More fundamentally, we don’t believe a free-floating system of shared bikes and scooters works – just look at what happened with Mobike here in Manchester. As human beings, we work better in smaller groups, so our model is based around responsible ownership; focusing on smaller, privately-owned fleets that can be shared within a single business, office building or community. I strongly believe that’s where shared transport is headed – people are cottoning on to the fact that renting rather than owning actually costs you more in the long-run, and what people really want is a quality product that will last for years.
So what are the benefits of owning a scooter fleet?
Business fleets are a rapidly growing market for us – we now have 5 fleet operators in Manchester alone. The first was Windmill Green, one of the city’s most sustainable office buildings. Co-branded scooters are freely available to the building’s residents as and when they need them, and workers can even borrow them over the weekend.
Scooting is an enjoyable and healthy way to travel, which translates into higher productivity, fewer sick days and a raft of other wellbeing benefits. Supporting active travel also demonstrates a commitment to sustainability, which brings its own benefits in terms of corporate reputation and competitiveness. With the support of the Business Growth Hub, we’re currently developing a set of carbon metrics so that our fleet clients can accurately measure their contribution to tackling climate change.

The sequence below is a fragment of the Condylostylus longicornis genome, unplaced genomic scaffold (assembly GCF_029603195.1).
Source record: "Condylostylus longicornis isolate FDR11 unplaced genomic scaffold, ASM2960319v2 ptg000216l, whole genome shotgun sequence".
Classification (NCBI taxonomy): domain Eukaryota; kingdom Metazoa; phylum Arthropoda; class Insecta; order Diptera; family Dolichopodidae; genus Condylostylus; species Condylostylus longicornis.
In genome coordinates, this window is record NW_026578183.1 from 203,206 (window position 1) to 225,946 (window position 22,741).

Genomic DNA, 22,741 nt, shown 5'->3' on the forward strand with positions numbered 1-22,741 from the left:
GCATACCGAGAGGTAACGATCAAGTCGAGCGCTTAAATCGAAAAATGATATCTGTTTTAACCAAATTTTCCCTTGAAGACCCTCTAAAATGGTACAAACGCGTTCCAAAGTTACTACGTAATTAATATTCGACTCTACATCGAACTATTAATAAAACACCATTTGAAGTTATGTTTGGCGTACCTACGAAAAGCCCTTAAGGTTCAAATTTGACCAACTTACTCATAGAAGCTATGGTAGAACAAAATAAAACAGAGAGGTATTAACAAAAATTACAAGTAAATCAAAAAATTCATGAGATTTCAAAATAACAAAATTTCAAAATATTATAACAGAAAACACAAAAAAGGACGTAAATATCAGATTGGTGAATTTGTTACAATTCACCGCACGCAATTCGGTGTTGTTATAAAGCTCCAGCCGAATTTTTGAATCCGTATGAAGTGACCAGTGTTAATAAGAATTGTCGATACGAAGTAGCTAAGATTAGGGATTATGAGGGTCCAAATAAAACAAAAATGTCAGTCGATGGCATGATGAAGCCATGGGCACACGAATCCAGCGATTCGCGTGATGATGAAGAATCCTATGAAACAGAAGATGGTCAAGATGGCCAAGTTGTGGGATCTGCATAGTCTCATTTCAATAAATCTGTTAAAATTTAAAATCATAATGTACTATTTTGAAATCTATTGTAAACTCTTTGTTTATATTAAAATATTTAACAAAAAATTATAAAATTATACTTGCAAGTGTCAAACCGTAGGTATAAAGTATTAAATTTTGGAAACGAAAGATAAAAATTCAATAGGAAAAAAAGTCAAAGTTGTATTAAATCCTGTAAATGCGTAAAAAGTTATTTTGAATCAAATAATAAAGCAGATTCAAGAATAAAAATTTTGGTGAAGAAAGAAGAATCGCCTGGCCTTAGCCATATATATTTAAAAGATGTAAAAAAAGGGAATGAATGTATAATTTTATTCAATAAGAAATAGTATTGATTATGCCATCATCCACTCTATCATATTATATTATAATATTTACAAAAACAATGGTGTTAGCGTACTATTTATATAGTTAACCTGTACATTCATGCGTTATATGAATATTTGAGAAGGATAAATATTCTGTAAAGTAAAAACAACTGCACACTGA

But the advantages don’t stop there. One of our clients now pays their staff per mile for scooting because it saves them money on car mileage and parking. For some buildings in the city, the value of a parking space can be tens of thousands of pounds – it makes much more sense to reduce the number of parking spaces we need and put all that wasted space to better use.
What do you think urban travel will look like in future, and where do scooters fit in?
Through transport we have a chance to really put Greater Manchester on the map when it comes to tackling some of the global challenges we face, whether that’s climate change, air pollution or physical and mental health. Electric vehicles and public transport obviously have a huge role to play, but they’re not sufficient in and of themselves. Electric cars won’t help to reduce congestion, for example, and even the most extensive public transport network can’t get you to every single destination. The more choice we can offer people for completing the final stages of their journey, the better. That’s where scooting comes in.
One area where I expect to see a lot of change in the near future is transport for delivery. Online shopping is putting a huge number of delivery vehicles on our roads, and electric models aren’t being brought to market quick enough. I think we’ll see more urban delivery solutions coming onto the scene in various sizes and ranges, which will open up some interesting opportunities for the micro mobility industry.
Do you have anything exciting lined up in the near future?
We’re working on several exciting new developments, including a range of sports apparel and a new e-scooter which we believe will radically reset the industry. We’re also working with experts at the University of Manchester to develop an ultra-light carbon fibre frame enhanced with graphene. Watch this space!
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Posted under General Interest on 25 March 2020